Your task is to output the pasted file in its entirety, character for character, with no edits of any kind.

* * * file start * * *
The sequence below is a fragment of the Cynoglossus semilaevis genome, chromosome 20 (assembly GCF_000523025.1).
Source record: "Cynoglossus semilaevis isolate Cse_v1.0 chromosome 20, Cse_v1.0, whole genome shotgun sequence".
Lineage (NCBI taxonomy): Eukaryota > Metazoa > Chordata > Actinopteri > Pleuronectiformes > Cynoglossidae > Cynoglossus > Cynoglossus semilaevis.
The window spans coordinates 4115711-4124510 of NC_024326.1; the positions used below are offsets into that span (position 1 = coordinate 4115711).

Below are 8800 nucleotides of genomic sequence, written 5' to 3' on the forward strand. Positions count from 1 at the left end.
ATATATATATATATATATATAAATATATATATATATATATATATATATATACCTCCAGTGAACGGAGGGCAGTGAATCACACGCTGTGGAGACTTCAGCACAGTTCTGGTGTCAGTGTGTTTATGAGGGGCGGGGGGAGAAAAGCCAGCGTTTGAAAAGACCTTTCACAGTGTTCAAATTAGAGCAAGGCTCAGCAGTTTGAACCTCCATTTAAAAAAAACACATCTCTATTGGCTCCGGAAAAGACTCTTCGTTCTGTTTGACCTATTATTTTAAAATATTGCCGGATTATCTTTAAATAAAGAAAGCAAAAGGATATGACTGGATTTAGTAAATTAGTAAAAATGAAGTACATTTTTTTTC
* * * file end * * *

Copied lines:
The sequence below is a fragment of the Cynoglossus semilaevis genome, chromosome 20 (assembly GCF_000523025.1).
Source record: "Cynoglossus semilaevis isolate Cse_v1.0 chromosome 20, Cse_v1.0, whole genome shotgun sequence".
Lineage (NCBI taxonomy): Eukaryota > Metazoa > Chordata > Actinopteri > Pleuronectiformes > Cynoglossidae > Cynoglossus > Cynoglossus semilaevis.
The window spans coordinates 4115711-4124510 of NC_024326.1; the positions used below are offsets into that span (position 1 = coordinate 4115711).

Below are 8800 nucleotides of genomic sequence, written 5' to 3' on the forward strand. Positions count from 1 at the left end.
ATATATATATATATATATATAAATATATATATATATATATATATATATATACCTCCAGTGAACGGAGGGCAGTGAATCACACGCTGTGGAGACTTCAGCACAGTTCTGGTGTCAGTGTGTTTATGAGGGGCGGGGGGAGAAAAGCCAGCGTTTGAAAAGACCTTTCACAGTGTTCAAATTAGAGCAAGGCTCAGCAGTTTGAACCTCCATTTAAAAAAAACACATCTCTATTGGCTCCGGAAAAGACTCTTCGTTCTGTTTGACCTATTATTTTAAAATATTGCCGGATTATCTTTAAATAAAGAAAGCAAAAGGATATGACTGGATTTAGTAAATTAGTAAAAATGAAGTACATTTTTTTTC